book blog · book review

Bad Apple by Zoje Stage

39683426Seven-year-old Hanna has never spoken a word.

She is a sweet but silent angel in the eyes of her adoring father, but with Mummy, things are different. Suzette loves her daughter but difficulties with babysitters and teachers over the years have put a strain on their relationship and her sanity.

Then Hanna speaks for the first time, to Suzette alone, and what she says is chilling.

Suzette wants to write it off as a scary joke, but she’s becoming increasingly frightened by Hanna’s little games. Could she be in danger from her own child? And when it’s her word against her daughter’s, can she make her husband believe her?

Bad Apple is a blazing debut novel about a perfect-looking family – where sweetness can be deceptive.


*I would like to thank the publisher, Random House UK, Transworld Publishers (Bantam Press), and NetGalley, for the copy of this title in exchange for an honest review.

Bad Apple is the UK title of the chilling debut from Zoje Stage’s Baby Teeth. I’ve been hearing a lot of buzz from this book and I was so excited when I was approved of this title. The blurb alone is creepy and it is definitely something unique. The story revolves around the seemingly ideal Jensen family. What would you do if your own daughter turns out to be a manipulative, evil little girl? Such is the case for Suzette. She has been struggling at her own home. Still recovering from a surgery from her long-time battle with Crohn’s disease and its effects, she was left to tend to the house and to their seven-year-old daughter Hanna, who up until her age still doesn’t speak a word. Not that they didn’t try to find out what’s wrong, Hanna just doesn’t want to talk. Though worried, Suzette’s main concern, for now, is how her daughter treats her differently than with her dad. And as days go by, she gets frightened by her own daughter. While Hanna, she loves her daddy a little too much. She hates her mother and she will do everything to make her go away and have her daddy for herself. Can Suzette convince Alex that their daughter is not the sweet little angel that she projects to be?

Now, this is one unsettling read. The plot is very intriguing and I immediately wonder how the author will spin the story. Will there be a surprising twist, a secret, some other element? I was waiting for something more to happen but unfortunately, there’s none. Everything centers around Suzette’s frustrations to connect with her daughter and Hanna’s plot to get rid of mommy. The back and forth narration between mother and daughter gives readers a chance to get into the minds of two distinct characters and fully understand their sentiments. I can sympathize with Suzette on most, but I can do with less talk about her Crohn’s disease no matter how informative it is. Though I wonder what she could’ve done for her daughter to hate her so much. When Hanna revealed it, I was quite disappointed. I was expecting a little more intense and also, can she really remember that clearly at two years old? I also think Suzette’s efforts to connect with her child is not enough and I get that she had her own mommy issues when she was young but she could at least try a little harder. Hanna, on the other hand, is scary and I can’t help but wonder, is it realistic for a seven-year-old to be that evil? But then it hits me that it’s not the first time I read something about people who’s been outrageously wicked since they were young. I just wasn’t overly affected by it since most of them were part of the story as an adult. So, taking that into consideration, I guess Hanna’s actions are plausible. Which makes it even more disturbing. There are moments that I question Hanna’s flow of thoughts and actions as she seems so much older than the seven-year-old that she is. As for Alex, he seems delusional when it comes to Hanna which can be pretty annoying. Surprisingly, despite some issues I had, I found myself deeply absorbed by the family’s story. Though, the ending is not as satisfying as I hoped.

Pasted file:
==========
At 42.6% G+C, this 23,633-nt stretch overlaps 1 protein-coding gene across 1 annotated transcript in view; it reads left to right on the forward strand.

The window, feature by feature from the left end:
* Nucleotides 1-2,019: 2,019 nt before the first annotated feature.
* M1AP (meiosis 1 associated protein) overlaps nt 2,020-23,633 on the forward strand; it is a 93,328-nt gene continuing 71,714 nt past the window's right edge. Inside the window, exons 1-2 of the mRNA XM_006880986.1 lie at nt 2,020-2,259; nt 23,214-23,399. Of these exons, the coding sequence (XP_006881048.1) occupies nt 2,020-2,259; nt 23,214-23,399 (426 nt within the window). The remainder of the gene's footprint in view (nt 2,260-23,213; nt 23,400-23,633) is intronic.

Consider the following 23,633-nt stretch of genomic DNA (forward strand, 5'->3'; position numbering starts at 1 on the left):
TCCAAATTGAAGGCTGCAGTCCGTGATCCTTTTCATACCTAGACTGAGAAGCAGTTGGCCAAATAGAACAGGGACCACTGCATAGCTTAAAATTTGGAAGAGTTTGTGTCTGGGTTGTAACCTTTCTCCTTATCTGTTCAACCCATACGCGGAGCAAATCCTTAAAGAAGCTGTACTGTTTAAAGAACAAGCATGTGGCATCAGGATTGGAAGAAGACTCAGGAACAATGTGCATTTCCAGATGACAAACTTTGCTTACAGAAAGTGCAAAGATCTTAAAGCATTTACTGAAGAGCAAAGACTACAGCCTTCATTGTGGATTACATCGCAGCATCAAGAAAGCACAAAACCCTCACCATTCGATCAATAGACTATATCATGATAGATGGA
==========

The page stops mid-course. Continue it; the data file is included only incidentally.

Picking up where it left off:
I realized that this type of book won’t be for anyone’s taste. Some will love it and some won’t. I am somehow in the middle but I do appreciate Stage’s effort to offer something different. No matter how disturbing it is, which I believe is exactly what the author is trying to accomplish. Bad Apple is disconcerting but it is certainly something that will stay with me for a while. Creepy theme but solid debut, nonetheless.




2 thoughts on “Bad Apple by Zoje Stage

  1. Interesting. I wonder if it would have been better to keep it all from the mother’s perspective? It seems like letting the reader get into the little girl’s head removes some of the distance and mystery, which can make things less creepy.

    Liked by 1 person

    1. Now that you mention it, it would be a lot more mysterious if it’s only the mother’s narration. But I think adding the daughter’s perspective is a lot more disturbing. It definitely added the shock value.

      Liked by 1 person

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